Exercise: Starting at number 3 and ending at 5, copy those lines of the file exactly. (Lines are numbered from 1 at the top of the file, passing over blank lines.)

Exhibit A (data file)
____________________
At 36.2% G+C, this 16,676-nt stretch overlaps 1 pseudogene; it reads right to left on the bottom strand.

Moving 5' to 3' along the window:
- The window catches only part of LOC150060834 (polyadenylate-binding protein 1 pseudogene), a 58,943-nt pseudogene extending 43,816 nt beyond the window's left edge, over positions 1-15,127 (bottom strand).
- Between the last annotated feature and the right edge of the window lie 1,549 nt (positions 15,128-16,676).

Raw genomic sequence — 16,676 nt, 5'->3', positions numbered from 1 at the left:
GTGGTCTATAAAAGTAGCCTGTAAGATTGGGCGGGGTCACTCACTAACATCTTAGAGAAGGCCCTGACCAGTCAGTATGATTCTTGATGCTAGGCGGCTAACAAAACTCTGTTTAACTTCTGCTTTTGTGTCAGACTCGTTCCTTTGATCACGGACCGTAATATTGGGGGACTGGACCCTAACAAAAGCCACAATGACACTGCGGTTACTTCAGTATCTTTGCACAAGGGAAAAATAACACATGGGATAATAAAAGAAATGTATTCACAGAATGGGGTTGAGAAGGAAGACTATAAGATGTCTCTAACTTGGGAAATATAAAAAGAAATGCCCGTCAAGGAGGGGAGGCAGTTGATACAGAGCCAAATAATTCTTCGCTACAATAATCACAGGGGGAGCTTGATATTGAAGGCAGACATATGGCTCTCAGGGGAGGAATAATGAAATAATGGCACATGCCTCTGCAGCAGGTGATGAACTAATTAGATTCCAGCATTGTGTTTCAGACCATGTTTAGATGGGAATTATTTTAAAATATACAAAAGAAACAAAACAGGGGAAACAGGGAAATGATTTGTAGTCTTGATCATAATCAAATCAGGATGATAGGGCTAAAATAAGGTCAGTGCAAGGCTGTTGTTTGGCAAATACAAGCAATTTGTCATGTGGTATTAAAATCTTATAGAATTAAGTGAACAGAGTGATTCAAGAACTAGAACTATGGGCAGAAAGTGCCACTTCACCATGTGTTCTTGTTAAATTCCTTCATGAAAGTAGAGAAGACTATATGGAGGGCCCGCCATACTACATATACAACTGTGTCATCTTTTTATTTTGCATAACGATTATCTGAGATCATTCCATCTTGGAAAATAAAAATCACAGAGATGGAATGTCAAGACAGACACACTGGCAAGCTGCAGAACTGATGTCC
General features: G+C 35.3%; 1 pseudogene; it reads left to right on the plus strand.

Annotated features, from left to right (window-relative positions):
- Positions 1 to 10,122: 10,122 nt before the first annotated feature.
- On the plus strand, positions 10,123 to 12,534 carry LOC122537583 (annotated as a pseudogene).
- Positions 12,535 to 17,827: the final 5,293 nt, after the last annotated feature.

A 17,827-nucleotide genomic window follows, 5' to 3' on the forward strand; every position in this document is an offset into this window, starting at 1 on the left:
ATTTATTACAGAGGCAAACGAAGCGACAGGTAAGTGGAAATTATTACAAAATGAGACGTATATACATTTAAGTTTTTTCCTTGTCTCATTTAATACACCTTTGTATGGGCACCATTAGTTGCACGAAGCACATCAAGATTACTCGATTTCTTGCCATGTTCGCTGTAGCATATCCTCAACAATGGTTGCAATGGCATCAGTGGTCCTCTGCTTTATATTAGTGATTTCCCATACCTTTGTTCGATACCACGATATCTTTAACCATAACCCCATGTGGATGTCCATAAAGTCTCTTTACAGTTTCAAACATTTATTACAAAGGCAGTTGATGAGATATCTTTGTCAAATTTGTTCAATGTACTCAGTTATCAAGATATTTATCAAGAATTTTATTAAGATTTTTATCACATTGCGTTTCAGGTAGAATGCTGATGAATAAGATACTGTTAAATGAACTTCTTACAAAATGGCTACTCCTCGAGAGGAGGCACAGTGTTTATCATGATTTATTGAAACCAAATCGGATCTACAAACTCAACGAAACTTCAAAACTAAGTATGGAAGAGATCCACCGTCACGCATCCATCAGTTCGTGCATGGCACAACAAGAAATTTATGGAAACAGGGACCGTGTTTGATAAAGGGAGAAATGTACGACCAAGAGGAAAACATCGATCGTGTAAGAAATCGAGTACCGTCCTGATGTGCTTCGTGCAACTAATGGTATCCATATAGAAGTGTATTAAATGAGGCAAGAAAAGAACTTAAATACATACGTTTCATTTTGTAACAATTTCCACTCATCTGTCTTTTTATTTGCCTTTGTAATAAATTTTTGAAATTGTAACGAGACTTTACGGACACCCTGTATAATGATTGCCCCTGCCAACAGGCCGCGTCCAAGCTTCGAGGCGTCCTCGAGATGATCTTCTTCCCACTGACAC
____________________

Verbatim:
- The window catches only part of LOC150060834 (polyadenylate-binding protein 1 pseudogene), a 58,943-nt pseudogene extending 43,816 nt beyond the window's left edge, over positions 1-15,127 (bottom strand).
- Between the last annotated feature and the right edge of the window lie 1,549 nt (positions 15,128-16,676).

Raw genomic sequence — 16,676 nt, 5'->3', positions numbered from 1 at the left: